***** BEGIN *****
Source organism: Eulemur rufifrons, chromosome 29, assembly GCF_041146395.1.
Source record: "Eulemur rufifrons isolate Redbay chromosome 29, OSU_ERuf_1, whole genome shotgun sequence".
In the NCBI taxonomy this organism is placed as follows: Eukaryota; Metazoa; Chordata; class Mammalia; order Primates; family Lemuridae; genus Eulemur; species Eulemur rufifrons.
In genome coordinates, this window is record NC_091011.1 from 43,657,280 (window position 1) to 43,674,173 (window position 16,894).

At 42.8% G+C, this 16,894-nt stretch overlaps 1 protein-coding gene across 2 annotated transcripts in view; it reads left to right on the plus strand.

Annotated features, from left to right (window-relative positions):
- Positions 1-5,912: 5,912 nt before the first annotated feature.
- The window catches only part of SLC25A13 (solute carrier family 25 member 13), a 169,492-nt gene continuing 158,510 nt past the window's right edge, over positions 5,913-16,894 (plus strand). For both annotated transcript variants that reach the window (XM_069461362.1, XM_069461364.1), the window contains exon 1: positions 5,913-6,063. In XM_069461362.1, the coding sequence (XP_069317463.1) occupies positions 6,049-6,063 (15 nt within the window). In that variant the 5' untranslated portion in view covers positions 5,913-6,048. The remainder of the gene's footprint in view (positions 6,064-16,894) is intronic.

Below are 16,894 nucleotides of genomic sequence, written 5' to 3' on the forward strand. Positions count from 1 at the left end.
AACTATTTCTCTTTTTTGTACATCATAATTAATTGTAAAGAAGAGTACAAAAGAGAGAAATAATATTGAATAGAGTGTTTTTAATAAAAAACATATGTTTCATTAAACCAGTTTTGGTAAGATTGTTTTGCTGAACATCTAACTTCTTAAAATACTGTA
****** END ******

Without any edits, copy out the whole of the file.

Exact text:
Source organism: Eulemur rufifrons, chromosome 29, assembly GCF_041146395.1.
Source record: "Eulemur rufifrons isolate Redbay chromosome 29, OSU_ERuf_1, whole genome shotgun sequence".
In the NCBI taxonomy this organism is placed as follows: Eukaryota; Metazoa; Chordata; class Mammalia; order Primates; family Lemuridae; genus Eulemur; species Eulemur rufifrons.
In genome coordinates, this window is record NC_091011.1 from 43,657,280 (window position 1) to 43,674,173 (window position 16,894).

At 42.8% G+C, this 16,894-nt stretch overlaps 1 protein-coding gene across 2 annotated transcripts in view; it reads left to right on the plus strand.

Annotated features, from left to right (window-relative positions):
- Positions 1-5,912: 5,912 nt before the first annotated feature.
- The window catches only part of SLC25A13 (solute carrier family 25 member 13), a 169,492-nt gene continuing 158,510 nt past the window's right edge, over positions 5,913-16,894 (plus strand). For both annotated transcript variants that reach the window (XM_069461362.1, XM_069461364.1), the window contains exon 1: positions 5,913-6,063. In XM_069461362.1, the coding sequence (XP_069317463.1) occupies positions 6,049-6,063 (15 nt within the window). In that variant the 5' untranslated portion in view covers positions 5,913-6,048. The remainder of the gene's footprint in view (positions 6,064-16,894) is intronic.

Below are 16,894 nucleotides of genomic sequence, written 5' to 3' on the forward strand. Positions count from 1 at the left end.
AACTATTTCTCTTTTTTGTACATCATAATTAATTGTAAAGAAGAGTACAAAAGAGAGAAATAATATTGAATAGAGTGTTTTTAATAAAAAACATATGTTTCATTAAACCAGTTTTGGTAAGATTGTTTTGCTGAACATCTAACTTCTTAAAATACTGTA